Why not? You just point it at the leader and tell him he’s going to die if he doesn’t turn around and leave. It worked for Dirty Harry. I have to admit that I don’t take your perceived need for self defense too seriously; I see it as a mental aberration. If you were really worried about being shot at, and nothing else, you’d be wearing body armor all the time. Ah if only life were a movie. It’s not so your comparison seems pretty strange. I guess in your movie the good guys never miss and there is never… Read more »
ShannonLeee
Guest
ShannonLeee
3 years 8 months ago

Folks, without an amendment, we will not get real gun control. Trying to work around a basic constitutional right is not the answer. Sadly, we will need a lot more blood spilled, children’s blood, to see the political winds move towards attempting such a task.

The shock doctrine works for a reason.

dduck
Guest
dduck
3 years 8 months ago

Agree, SL, but at least we should and could ban HCMs and buy up the legacy ones.

rudi
Guest
rudi
3 years 8 months ago

@EE
Love the math from National Self-Defense Survey done by Kleck and Gertz out of Florida State University.

Gun owners stopped burglaries in OVER 100% of these types of crimes. Care to defend their math.
http://www.stat.duke.edu/~dalene/chance/chanceweb/103.myth0.pdf

ShannonLeee
Guest
ShannonLeee
3 years 8 months ago

True DD, I do not believe that 100 round clips are protected by the constitution. And buying up the legacy clips would be very important.

Bob Munck
Guest
Bob Munck
3 years 8 months ago
If there is no reason to worry about someone coming into our homes, why lock the doors at night? Did you realize what a silly thing to say that was, or were you being serious? You lock your doors so that no one can come into your home. When someone threatens you with a weapon on the street and demands your money, you give it to them. (Given what guns cost, that’s almost certainly the cheaper approach.) The great majority of the people in your city don’t feel that they need a gun; why are you different? So please don’t… Read more »
Bob Munck
Guest
Bob Munck
3 years 8 months ago
The largest study of the self-defense issue was the National Self-Defense Survey done by Kleck and Gertz out of Florida State University. That study was so flawed that a guy named David Hemenway wrote a paper analyzing the many ways it went wrong. The Myth of Millions of Annual Self-Defense Gun Uses: A Case Study of Survey Overestimates of Rare Events. (Ah, rudi gave us a link to it.) Ah, if only life were a movie Gun fanatics think that it is; that’s why I use the Dirty Harry reference. Body armor doesn’t make you invulnerable, it’s not comfortable It… Read more »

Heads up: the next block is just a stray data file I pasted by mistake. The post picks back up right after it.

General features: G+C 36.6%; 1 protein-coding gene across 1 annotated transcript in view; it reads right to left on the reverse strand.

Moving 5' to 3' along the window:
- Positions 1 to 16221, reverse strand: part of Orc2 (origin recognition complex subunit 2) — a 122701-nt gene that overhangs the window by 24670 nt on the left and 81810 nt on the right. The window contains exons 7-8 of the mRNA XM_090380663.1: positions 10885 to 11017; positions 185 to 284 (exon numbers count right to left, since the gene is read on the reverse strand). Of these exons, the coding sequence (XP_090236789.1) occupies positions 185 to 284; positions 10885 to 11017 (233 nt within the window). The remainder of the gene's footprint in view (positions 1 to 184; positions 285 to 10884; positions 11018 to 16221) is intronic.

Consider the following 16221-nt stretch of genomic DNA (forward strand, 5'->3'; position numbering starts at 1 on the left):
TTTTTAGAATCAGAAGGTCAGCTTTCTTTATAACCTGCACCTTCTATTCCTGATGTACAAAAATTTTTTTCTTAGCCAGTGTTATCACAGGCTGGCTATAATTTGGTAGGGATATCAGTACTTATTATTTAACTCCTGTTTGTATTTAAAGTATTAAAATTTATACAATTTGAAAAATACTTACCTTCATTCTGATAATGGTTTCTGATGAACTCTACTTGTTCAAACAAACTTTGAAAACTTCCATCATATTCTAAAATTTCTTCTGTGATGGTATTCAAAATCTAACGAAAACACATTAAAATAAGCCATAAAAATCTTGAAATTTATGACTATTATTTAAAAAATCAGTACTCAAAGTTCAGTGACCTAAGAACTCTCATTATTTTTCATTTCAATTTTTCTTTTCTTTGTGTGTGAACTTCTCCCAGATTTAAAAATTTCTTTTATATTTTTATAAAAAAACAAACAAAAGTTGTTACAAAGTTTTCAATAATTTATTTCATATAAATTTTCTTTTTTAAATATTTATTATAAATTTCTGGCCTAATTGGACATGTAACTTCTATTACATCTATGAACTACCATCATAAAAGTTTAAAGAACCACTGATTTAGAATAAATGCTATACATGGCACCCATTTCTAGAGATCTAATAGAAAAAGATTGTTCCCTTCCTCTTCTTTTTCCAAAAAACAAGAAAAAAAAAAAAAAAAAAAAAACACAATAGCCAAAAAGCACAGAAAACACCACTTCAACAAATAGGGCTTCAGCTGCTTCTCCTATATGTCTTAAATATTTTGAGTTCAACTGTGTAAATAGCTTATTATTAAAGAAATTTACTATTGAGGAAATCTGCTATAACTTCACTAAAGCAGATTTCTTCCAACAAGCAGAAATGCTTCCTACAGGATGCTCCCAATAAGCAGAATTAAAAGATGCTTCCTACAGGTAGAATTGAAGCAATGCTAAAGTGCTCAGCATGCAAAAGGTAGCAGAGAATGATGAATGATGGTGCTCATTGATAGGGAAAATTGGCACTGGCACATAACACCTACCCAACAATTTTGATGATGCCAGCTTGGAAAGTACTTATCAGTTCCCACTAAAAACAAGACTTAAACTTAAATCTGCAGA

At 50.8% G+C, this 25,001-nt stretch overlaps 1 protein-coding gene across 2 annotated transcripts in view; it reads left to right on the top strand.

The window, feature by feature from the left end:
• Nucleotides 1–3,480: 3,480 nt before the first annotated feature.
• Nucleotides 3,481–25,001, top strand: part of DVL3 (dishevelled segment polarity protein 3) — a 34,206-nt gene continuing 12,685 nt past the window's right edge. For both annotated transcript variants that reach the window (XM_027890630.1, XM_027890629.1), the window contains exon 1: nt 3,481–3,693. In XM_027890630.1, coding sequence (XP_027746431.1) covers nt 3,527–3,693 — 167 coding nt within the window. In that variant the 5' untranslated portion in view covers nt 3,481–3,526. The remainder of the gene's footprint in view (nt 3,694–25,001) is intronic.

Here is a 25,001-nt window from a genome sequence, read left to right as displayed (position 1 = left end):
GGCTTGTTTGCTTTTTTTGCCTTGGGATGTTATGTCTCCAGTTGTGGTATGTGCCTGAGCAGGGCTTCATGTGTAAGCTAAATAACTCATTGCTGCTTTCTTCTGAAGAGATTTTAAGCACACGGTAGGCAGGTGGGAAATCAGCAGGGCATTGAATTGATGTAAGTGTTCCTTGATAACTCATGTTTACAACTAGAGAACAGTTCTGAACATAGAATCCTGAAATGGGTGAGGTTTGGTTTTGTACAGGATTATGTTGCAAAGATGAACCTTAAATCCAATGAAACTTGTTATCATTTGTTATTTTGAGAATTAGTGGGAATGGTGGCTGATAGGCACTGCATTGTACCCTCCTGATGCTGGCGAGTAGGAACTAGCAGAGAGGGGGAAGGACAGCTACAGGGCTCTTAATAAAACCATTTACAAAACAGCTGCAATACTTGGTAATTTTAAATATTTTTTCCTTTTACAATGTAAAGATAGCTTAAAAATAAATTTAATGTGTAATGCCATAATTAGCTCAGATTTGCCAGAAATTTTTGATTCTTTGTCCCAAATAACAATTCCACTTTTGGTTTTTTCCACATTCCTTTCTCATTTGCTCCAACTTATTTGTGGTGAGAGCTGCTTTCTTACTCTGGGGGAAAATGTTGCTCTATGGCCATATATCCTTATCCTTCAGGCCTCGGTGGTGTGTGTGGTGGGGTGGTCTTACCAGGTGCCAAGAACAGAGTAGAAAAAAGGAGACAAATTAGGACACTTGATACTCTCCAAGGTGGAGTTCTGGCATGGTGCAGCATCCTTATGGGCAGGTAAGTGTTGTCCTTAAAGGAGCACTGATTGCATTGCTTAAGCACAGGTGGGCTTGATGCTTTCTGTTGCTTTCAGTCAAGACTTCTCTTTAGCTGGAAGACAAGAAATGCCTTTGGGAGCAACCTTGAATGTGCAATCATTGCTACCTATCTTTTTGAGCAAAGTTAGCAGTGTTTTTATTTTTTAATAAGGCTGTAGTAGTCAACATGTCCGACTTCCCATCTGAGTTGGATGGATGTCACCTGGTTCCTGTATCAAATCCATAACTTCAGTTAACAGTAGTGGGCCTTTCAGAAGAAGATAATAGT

Bob Munck
Guest
Bob Munck
3 years 8 months ago

I don’t see it as a mental aberration to be concerned about a burglary rate 2.5 times national average, a robbery and assault rate 1.5 times

What difference does it make how your level compares to the national average? If your level remained the same but the national average increased by a factor of ten, would you then be safer? You’d then be way below the average.

EEllis
Guest
EEllis
3 years 8 months ago
@EE Love the math from National Self-Defense Survey done by Kleck and Gertz out of Florida State University. Gun owners stopped burglaries in OVER 100% of these types of crimes. Care to defend their math. If people knowingly misapply the stats then who am I to rebuke them. Sure he misrepresents and misstates conclusions but so what. What Kleck study does say is that more people reported stopping a crime than crimes are reported. For every reported burglary someone said that using/having a gun has stopped a crime. Big difference between the two but since Hemenways response was an obvious… Read more »
EEllis
Guest
EEllis
3 years 8 months ago

You lock your doors so that no one can come into your home. When someone threatens you with a weapon on the street and demands your money, you give it to them. (Given what guns cost, that’s almost certainly the cheaper approach.) The great majority of the people in your city don’t feel that they need a gun; why are you different?

No you give them your money. I don’t. I don’t have any problems with your approach and the law and the constitution finds mine acceptable so I will continue.

ordinarysparrow
Guest
ordinarysparrow
3 years 8 months ago

Sometimes it is good to stop and get still, and remember.

The Memory Lives On by Paul Cardall… It was put on youtube by the artist, so should be okay to share it within copyright honor…

http://www.youtube.com/watch?feature=player_embedded&v=40UGBiYBf6M#!

EEllis
Guest
EEllis
3 years 8 months ago
It makes you safer, just like a gun does. Why don’t any gun nuts wear it at the times they feel the need to carry a gun? Perhaps because you can’t hurt or kill the bad guy with a bulletproof vest. What! having a gun makes you safer! Armor may make you safer but it is a reactive defense only not a proactive one. If you get held up you still are putting your fate in the hands of the crook instead of your own. That and the fact that guns are a protected right where body armor isn’t and… Read more »
EEllis
Guest
EEllis
3 years 8 months ago

That study was so flawed that a guy named David Hemenway wrote a paper analyzing the many ways it went wrong. The Myth of Millions of Annual Self-Defense Gun Uses: A Case Study of Survey Overestimates of Rare Events. (Ah, rudi gave us a link to it.)

Yep and it was BS and I have already mentioned why. It was a hit piece without any real scientific value. While Kleck may be wrong he at least attempts to make a legitimate study of the question Hmenway didn’t.